The Warriors didn’t confirm or deny reports they have agreed to a deal for a new arena inSan Franciscoin 2017. Instead, Warriors co-owner Joe Lacob—and team spokesman Raymond Ridder—settled for an ambiguous statement:
“We are not prepared to make any announcements at this time.”
But Sunday, Mercury News fan blogger Adam Lauridsen broke the news Golden State agreed to build a fancy, new, privately funded arena on Piers 30 and 32 on the Embarcadero. Of course, in the past, the standard company line was they’re doing their due diligence as they search for a new home. But in light of the latest news, the company line has changed, suggesting an announcement is pending but they are not “prepared” to make it.
The Warriors, according to league sources, had preliminary discussions with the San Francisco Giants. But those discussions didn’t pan out as, according to one source, the two sides clashed over how much control the Giants would have.
The Warriors could still end up part of the $1.6 billion Mission Rock project, which was unveiled April 4. The 27-acre plan—which will develop the land south of AT&T Park—isn’t scheduled to break ground for three years. Plus, the aforementioned site on The Embarcadero, isn’t without issues. Parking for a new arena there would be scarce, not to mention the potential traffic headache could be enough to scare off the city officials who would have to approve the plans.
One source with periphery knowledge of the negotiations said don’t be surprised if the Warriors agreed to the deal for an arena on Piers 30 and 32 as a message to the Giants. With years worth of bureaucracy awaiting both projects, plenty time exists for the two sides to work on a deal and change directions.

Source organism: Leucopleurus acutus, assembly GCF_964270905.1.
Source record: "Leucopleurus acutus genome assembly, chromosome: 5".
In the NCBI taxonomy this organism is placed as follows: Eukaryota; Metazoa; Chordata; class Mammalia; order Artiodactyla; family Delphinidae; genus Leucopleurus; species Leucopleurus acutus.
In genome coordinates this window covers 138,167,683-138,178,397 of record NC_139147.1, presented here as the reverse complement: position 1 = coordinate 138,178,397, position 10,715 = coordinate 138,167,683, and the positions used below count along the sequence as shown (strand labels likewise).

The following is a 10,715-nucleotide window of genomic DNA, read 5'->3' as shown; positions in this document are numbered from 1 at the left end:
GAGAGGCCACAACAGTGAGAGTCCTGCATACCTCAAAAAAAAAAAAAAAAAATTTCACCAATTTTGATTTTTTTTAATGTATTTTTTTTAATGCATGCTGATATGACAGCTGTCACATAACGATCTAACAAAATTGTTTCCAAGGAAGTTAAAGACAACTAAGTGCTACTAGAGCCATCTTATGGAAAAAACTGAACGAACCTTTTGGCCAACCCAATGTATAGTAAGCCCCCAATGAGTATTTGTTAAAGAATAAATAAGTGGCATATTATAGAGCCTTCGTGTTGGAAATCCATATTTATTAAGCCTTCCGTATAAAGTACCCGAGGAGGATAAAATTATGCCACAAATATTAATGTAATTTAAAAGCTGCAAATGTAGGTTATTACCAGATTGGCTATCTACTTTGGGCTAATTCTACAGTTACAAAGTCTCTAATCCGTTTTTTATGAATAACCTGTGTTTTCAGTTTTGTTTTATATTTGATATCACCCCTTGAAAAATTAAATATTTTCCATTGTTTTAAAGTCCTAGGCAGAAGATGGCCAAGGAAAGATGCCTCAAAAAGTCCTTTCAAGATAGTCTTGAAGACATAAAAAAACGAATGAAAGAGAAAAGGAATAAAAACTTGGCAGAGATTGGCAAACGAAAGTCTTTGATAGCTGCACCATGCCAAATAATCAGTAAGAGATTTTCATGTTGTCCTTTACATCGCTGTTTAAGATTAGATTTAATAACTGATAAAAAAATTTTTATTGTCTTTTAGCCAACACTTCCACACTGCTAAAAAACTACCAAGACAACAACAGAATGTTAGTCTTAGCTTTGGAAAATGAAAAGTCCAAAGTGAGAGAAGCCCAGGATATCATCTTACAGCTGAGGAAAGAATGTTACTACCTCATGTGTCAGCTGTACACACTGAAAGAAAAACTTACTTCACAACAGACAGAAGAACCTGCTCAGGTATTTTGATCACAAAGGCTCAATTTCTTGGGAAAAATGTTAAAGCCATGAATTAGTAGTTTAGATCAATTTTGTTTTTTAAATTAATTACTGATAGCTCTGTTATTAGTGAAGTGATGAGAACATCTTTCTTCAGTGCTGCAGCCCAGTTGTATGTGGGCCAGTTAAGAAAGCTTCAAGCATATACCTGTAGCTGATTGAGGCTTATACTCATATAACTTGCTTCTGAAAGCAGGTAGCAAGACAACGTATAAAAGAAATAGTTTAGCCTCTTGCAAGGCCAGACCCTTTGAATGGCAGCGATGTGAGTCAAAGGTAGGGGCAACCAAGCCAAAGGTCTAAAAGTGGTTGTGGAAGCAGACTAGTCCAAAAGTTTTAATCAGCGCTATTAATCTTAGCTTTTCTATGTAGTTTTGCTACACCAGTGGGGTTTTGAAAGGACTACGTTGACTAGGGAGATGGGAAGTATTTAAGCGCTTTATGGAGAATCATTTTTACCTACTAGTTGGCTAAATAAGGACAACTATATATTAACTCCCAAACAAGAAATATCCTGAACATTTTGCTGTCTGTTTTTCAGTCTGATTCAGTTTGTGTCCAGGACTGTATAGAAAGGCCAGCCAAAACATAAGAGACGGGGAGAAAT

Either way, all signs point to the Warriors leaving Oakland for the financially greener pastures of San Francisco. Many would say this is the direction Golden State has been headed since Lacob and Peter Guber bought the franchise. That theory was fueled, if not sparked, by three major press conferences held in San Francisco: Lacob and Guber’s introduction as owners, and the introductions of executive board member Jerry West and head coach Mark Jackson.
This paper learned Lacob met with San Francisco Mayor Ed Lee on May 11 and presented a letter signed by city supervisors, business leaders and state representatives. The letter expressed the city’s hopes for the Warriors to build a “state-of-the-art sports and entertainment facility.”
The Warriors moved from San Francisco to Oakland in 1971. But now Golden State plays in the NBA’s oldest arena. Plus the corporate dollars awaiting the franchise in the West Bay look especially good for a group of owners looking to profit on their $450 million investment. A new arena with luxury suites, which is all but a requirement in modern stadiums, figure to be much more likely to sell in San Francisco.